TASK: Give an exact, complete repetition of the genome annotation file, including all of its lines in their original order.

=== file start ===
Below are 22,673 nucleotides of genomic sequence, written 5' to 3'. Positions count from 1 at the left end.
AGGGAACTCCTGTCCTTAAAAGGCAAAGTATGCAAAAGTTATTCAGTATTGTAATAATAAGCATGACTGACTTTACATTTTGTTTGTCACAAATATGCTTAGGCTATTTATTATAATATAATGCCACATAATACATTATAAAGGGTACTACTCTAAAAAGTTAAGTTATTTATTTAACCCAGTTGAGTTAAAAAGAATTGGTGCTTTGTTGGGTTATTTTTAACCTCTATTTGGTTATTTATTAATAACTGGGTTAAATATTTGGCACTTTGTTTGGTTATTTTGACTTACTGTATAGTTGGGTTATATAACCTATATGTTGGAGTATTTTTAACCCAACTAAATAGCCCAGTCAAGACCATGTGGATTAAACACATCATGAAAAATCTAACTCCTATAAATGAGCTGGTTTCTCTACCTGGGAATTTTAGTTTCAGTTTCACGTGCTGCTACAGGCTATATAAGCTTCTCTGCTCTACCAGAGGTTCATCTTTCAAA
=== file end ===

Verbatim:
Below are 22,673 nucleotides of genomic sequence, written 5' to 3'. Positions count from 1 at the left end.
AGGGAACTCCTGTCCTTAAAAGGCAAAGTATGCAAAAGTTATTCAGTATTGTAATAATAAGCATGACTGACTTTACATTTTGTTTGTCACAAATATGCTTAGGCTATTTATTATAATATAATGCCACATAATACATTATAAAGGGTACTACTCTAAAAAGTTAAGTTATTTATTTAACCCAGTTGAGTTAAAAAGAATTGGTGCTTTGTTGGGTTATTTTTAACCTCTATTTGGTTATTTATTAATAACTGGGTTAAATATTTGGCACTTTGTTTGGTTATTTTGACTTACTGTATAGTTGGGTTATATAACCTATATGTTGGAGTATTTTTAACCCAACTAAATAGCCCAGTCAAGACCATGTGGATTAAACACATCATGAAAAATCTAACTCCTATAAATGAGCTGGTTTCTCTACCTGGGAATTTTAGTTTCAGTTTCACGTGCTGCTACAGGCTATATAAGCTTCTCTGCTCTACCAGAGGTTCATCTTTCAAA